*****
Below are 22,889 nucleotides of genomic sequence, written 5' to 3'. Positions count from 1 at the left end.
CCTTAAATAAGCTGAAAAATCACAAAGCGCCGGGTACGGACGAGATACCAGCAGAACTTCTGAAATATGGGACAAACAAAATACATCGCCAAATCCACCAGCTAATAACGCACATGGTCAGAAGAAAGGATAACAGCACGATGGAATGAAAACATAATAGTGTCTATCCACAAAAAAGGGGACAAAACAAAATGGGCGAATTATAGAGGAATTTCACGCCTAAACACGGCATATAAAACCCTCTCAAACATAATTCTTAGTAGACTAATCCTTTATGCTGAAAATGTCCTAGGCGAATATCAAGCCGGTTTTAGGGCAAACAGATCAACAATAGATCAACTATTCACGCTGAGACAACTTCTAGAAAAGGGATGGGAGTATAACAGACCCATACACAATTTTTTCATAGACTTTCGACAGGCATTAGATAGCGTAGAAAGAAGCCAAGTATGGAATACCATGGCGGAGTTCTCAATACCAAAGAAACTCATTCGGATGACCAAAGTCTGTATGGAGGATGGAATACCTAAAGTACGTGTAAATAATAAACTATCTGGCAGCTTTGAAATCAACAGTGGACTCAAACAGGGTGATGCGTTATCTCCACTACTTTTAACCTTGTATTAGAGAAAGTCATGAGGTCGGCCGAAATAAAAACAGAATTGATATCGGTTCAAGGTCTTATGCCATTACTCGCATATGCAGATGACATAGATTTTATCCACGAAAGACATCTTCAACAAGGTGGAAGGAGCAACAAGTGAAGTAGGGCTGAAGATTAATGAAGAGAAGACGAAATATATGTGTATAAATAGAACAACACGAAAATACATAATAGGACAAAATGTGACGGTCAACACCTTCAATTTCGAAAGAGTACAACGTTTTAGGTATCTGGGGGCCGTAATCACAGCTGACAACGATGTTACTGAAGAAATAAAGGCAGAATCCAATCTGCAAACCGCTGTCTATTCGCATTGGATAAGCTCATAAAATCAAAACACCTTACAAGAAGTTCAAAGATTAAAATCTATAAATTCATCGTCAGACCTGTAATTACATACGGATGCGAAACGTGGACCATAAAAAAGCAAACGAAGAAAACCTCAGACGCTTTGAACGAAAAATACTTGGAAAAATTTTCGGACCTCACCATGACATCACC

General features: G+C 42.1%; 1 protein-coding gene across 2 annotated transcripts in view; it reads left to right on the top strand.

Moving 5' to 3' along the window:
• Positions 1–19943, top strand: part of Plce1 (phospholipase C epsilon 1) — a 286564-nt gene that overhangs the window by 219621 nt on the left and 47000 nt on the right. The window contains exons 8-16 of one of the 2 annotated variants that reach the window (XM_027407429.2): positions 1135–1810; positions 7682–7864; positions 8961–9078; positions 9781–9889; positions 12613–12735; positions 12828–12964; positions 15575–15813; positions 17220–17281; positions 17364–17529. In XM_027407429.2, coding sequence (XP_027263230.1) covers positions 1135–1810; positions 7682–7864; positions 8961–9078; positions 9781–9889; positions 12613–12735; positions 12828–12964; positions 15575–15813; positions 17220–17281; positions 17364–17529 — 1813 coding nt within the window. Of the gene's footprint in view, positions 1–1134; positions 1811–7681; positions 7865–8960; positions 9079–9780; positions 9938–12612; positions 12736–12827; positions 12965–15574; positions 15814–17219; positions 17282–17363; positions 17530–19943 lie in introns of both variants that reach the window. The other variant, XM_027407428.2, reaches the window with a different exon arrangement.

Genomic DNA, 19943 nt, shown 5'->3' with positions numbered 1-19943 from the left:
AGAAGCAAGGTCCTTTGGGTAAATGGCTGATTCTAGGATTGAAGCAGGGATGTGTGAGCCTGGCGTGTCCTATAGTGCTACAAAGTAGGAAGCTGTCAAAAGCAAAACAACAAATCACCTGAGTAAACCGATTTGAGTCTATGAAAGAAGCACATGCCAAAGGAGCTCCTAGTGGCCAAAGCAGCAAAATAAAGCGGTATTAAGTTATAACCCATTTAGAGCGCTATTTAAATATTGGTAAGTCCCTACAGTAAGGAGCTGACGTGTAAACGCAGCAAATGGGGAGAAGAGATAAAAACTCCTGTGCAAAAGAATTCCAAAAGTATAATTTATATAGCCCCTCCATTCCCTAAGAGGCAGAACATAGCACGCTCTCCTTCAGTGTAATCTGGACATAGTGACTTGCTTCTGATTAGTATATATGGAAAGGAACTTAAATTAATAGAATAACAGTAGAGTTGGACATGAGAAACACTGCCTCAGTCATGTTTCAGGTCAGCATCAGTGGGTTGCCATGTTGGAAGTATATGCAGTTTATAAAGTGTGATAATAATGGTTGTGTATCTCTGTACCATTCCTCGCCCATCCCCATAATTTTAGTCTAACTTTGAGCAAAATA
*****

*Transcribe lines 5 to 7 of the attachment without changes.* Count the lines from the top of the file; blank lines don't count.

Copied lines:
• Positions 1–19943, top strand: part of Plce1 (phospholipase C epsilon 1) — a 286564-nt gene that overhangs the window by 219621 nt on the left and 47000 nt on the right. The window contains exons 8-16 of one of the 2 annotated variants that reach the window (XM_027407429.2): positions 1135–1810; positions 7682–7864; positions 8961–9078; positions 9781–9889; positions 12613–12735; positions 12828–12964; positions 15575–15813; positions 17220–17281; positions 17364–17529. In XM_027407429.2, coding sequence (XP_027263230.1) covers positions 1135–1810; positions 7682–7864; positions 8961–9078; positions 9781–9889; positions 12613–12735; positions 12828–12964; positions 15575–15813; positions 17220–17281; positions 17364–17529 — 1813 coding nt within the window. Of the gene's footprint in view, positions 1–1134; positions 1811–7681; positions 7865–8960; positions 9079–9780; positions 9938–12612; positions 12736–12827; positions 12965–15574; positions 15814–17219; positions 17282–17363; positions 17530–19943 lie in introns of both variants that reach the window. The other variant, XM_027407428.2, reaches the window with a different exon arrangement.

Genomic DNA, 19943 nt, shown 5'->3' with positions numbered 1-19943 from the left:
AGAAGCAAGGTCCTTTGGGTAAATGGCTGATTCTAGGATTGAAGCAGGGATGTGTGAGCCTGGCGTGTCCTATAGTGCTACAAAGTAGGAAGCTGTCAAAAGCAAAACAACAAATCACCTGAGTAAACCGATTTGAGTCTATGAAAGAAGCACATGCCAAAGGAGCTCCTAGTGGCCAAAGCAGCAAAATAAAGCGGTATTAAGTTATAACCCATTTAGAGCGCTATTTAAATATTGGTAAGTCCCTACAGTAAGGAGCTGACGTGTAAACGCAGCAAATGGGGAGAAGAGATAAAAACTCCTGTGCAAAAGAATTCCAAAAGTATAATTTATATAGCCCCTCCATTCCCTAAGAGGCAGAACATAGCACGCTCTCCTTCAGTGTAATCTGGACATAGTGACTTGCTTCTGATTAGTATATATGGAAAGGAACTTAAATTAATAGAATAACAGTAGAGTTGGACATGAGAAACACTGCCTCAGTCATGTTTCAGGTCAGCATCAGTGGGTTGCCATGTTGGAAGTATATGCAGTTTATAAAGTGTGATAATAATGGTTGTGTATCTCTGTACCATTCCTCGCCCATCCCCATAATTTTAGTCTAACTTTGAGCAAAATA